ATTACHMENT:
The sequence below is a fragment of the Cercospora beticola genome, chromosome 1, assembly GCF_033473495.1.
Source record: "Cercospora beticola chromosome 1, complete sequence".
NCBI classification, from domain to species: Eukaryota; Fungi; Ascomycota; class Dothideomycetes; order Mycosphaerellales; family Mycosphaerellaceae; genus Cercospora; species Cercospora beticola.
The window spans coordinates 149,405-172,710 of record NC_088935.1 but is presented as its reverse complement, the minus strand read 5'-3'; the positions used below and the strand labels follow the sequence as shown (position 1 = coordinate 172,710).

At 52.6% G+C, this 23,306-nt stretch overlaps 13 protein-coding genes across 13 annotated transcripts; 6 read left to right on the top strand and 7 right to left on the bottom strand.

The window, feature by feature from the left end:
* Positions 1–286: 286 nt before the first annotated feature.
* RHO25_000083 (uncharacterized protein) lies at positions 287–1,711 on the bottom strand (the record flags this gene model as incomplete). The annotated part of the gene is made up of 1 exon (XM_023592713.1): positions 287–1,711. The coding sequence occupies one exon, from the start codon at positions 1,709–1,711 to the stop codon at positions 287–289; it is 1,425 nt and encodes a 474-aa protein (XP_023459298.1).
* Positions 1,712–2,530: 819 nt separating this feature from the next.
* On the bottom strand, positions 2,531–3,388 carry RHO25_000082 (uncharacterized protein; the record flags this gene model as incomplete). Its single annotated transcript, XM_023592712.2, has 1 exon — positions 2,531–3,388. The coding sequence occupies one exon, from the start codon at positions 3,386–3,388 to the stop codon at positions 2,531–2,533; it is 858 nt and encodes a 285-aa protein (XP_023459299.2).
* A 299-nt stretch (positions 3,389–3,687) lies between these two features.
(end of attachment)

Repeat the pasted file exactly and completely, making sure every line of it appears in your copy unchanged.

The sequence below is a fragment of the Cercospora beticola genome, chromosome 1, assembly GCF_033473495.1.
Source record: "Cercospora beticola chromosome 1, complete sequence".
NCBI classification, from domain to species: Eukaryota; Fungi; Ascomycota; class Dothideomycetes; order Mycosphaerellales; family Mycosphaerellaceae; genus Cercospora; species Cercospora beticola.
The window spans coordinates 149,405-172,710 of record NC_088935.1 but is presented as its reverse complement, the minus strand read 5'-3'; the positions used below and the strand labels follow the sequence as shown (position 1 = coordinate 172,710).

At 52.6% G+C, this 23,306-nt stretch overlaps 13 protein-coding genes across 13 annotated transcripts; 6 read left to right on the top strand and 7 right to left on the bottom strand.

The window, feature by feature from the left end:
* Positions 1–286: 286 nt before the first annotated feature.
* RHO25_000083 (uncharacterized protein) lies at positions 287–1,711 on the bottom strand (the record flags this gene model as incomplete). The annotated part of the gene is made up of 1 exon (XM_023592713.1): positions 287–1,711. The coding sequence occupies one exon, from the start codon at positions 1,709–1,711 to the stop codon at positions 287–289; it is 1,425 nt and encodes a 474-aa protein (XP_023459298.1).
* Positions 1,712–2,530: 819 nt separating this feature from the next.
* On the bottom strand, positions 2,531–3,388 carry RHO25_000082 (uncharacterized protein; the record flags this gene model as incomplete). Its single annotated transcript, XM_023592712.2, has 1 exon — positions 2,531–3,388. The coding sequence occupies one exon, from the start codon at positions 3,386–3,388 to the stop codon at positions 2,531–2,533; it is 858 nt and encodes a 285-aa protein (XP_023459299.2).
* A 299-nt stretch (positions 3,389–3,687) lies between these two features.